approaching war; they consequently followed their usual practice on
similar occasions, and created the Council of Ten. They engaged new
condottieri, sent ambassadors to Rome, Naples, Venice, Milan, and
Sienna, to demand assistance from their friends, gain information
about those they suspected, decide such as were wavering, and discover
the designs of the foe. From the pope they obtained only general
expressions of an amicable disposition and admonitions to peace; from
the king, empty excuses for having expelled the Florentines, and
offers of safe conduct for whoever should demand it; and although he
endeavored, as much as possible, to conceal every indication of his
hostile designs, the ambassadors felt convinced of his unfriendly
disposition, and observed many preparations tending to the injury of
the republic. The League with the duke was strengthened by mutual
obligations, and through his means they became friends with the
Genoese, the old differences with them respecting reprisals, and other
small matters of dispute, being composed, although the Venetians used
every possible means to prevent it, and entreated the emperor of
Constantinople to expel all Florentines from his dominions; so fierce
was the animosity with which they entered on this war, and so powerful
their lust of dominion, that without the least hesitation they sought
the destruction of those who had been the occasion of their own power.
The emperor, however, refused to listen to them. The Venetian senate
forbade the Florentine ambassadors to enter their territories,
alleging, that being in league with the king, they could not entertain
them without his concurrence. The Siennese received the ambassadors
with fair words, fearing their own ruin before the League could assist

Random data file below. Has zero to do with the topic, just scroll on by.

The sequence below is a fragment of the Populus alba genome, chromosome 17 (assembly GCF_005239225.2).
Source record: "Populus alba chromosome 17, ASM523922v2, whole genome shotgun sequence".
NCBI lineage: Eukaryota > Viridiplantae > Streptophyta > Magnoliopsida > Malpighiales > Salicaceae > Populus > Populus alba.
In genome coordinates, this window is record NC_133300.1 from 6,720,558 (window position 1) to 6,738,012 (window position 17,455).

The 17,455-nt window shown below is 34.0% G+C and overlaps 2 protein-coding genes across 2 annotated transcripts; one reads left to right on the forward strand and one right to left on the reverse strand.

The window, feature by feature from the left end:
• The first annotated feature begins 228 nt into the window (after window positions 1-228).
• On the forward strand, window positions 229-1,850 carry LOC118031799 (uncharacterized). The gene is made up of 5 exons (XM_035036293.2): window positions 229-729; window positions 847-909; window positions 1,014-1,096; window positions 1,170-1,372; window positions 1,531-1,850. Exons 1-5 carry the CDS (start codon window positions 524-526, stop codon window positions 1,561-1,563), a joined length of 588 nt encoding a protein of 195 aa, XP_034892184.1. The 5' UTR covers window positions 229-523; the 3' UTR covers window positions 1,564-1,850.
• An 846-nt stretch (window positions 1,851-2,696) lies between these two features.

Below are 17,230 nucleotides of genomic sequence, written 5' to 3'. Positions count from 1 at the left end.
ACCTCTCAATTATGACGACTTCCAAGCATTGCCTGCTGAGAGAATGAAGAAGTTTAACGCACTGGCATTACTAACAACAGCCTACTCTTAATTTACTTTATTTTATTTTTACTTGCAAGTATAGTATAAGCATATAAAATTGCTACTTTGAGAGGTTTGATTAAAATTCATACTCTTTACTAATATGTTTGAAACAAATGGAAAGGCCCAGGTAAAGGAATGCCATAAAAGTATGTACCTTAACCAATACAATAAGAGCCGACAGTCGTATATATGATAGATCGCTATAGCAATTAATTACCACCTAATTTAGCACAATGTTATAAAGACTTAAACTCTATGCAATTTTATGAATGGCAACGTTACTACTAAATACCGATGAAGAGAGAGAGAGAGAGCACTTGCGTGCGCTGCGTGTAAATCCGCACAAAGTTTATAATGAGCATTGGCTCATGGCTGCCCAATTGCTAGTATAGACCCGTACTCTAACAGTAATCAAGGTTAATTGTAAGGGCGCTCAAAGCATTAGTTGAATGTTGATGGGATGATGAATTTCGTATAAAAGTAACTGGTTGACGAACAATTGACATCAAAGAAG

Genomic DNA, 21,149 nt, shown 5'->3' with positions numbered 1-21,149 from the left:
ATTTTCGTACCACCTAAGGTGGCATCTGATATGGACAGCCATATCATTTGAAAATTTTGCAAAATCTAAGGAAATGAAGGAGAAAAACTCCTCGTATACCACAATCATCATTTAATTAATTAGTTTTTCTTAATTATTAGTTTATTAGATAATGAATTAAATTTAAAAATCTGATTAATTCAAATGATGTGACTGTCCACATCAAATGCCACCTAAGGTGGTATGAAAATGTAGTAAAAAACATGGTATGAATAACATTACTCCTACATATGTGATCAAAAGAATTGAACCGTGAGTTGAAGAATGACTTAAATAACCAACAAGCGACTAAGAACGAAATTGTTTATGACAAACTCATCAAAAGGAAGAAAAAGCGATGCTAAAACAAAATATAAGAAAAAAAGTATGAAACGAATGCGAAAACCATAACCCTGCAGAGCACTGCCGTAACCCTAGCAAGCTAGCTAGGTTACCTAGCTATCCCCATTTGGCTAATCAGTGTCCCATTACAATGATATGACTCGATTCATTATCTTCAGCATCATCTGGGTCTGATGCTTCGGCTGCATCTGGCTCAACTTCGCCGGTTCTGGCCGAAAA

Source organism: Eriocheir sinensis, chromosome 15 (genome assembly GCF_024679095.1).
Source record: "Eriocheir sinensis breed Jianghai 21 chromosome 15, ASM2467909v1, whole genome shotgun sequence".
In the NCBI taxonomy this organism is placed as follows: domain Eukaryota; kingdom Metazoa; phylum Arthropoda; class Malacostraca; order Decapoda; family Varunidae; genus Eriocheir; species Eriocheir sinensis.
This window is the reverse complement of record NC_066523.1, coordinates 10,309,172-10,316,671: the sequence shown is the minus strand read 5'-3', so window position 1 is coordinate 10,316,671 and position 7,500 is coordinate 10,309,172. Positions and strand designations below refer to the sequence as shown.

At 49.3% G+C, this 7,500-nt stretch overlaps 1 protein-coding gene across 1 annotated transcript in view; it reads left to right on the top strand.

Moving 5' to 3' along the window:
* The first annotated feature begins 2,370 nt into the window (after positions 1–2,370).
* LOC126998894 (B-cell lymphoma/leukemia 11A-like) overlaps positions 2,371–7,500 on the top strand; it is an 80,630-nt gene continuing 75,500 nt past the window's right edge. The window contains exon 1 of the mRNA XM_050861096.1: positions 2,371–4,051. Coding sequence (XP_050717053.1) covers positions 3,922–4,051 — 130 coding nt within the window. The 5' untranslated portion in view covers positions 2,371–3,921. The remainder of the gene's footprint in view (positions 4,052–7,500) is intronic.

them, and therefore endeavored to appease the powers whose attack they
were unable to resist. The Venetians and the king (as was then
conjectured) were disposed to send ambassadors to Florence to justify
the war. But the Venetian envoy was not allowed to enter the
Florentine dominions, and the king's ambassador, being unwilling to
perform his office alone, the embassy was not completed; and thus the
Venetians learned, that however little they might esteem the
Florentines, the latter had still less respect for them.

In the midst of these fears, the emperor, Frederick III., came into
Italy to be crowned. On the thirtieth of January, 1451, he entered
Florence with fifteen hundred horse, and was most honorably received
by the Signory. He remained in the city till the sixth of February,
and then proceeded to Rome for his coronation, where, having been
solemnly consecrated, and his marriage celebrated with the empress,
who had come to Rome by sea, he returned to Germany, and again passed
through Florence in May, with the same honors as upon his arrival. On
his return, having derived some benefits from the marquis of Mantua,
he conceded to him Modena and Reggio. In the meantime, the Florentines
did not fail to prepare themselves for immediate war; and to augment
their influence, and strike the enemy with terror, they, in
conjunction with the duke, entered into alliance with the king of
France for the mutual defense of their states. This treaty was
published with great pomp throughout all Italy.

The month of May, 1452, having arrived, the Venetians thought it not
desirable to defer any longer their attack upon the duke, and with
sixteen thousand horse and six thousand foot assailed his territories
in the direction of Lodi, while the marquis of Montferrat, instigated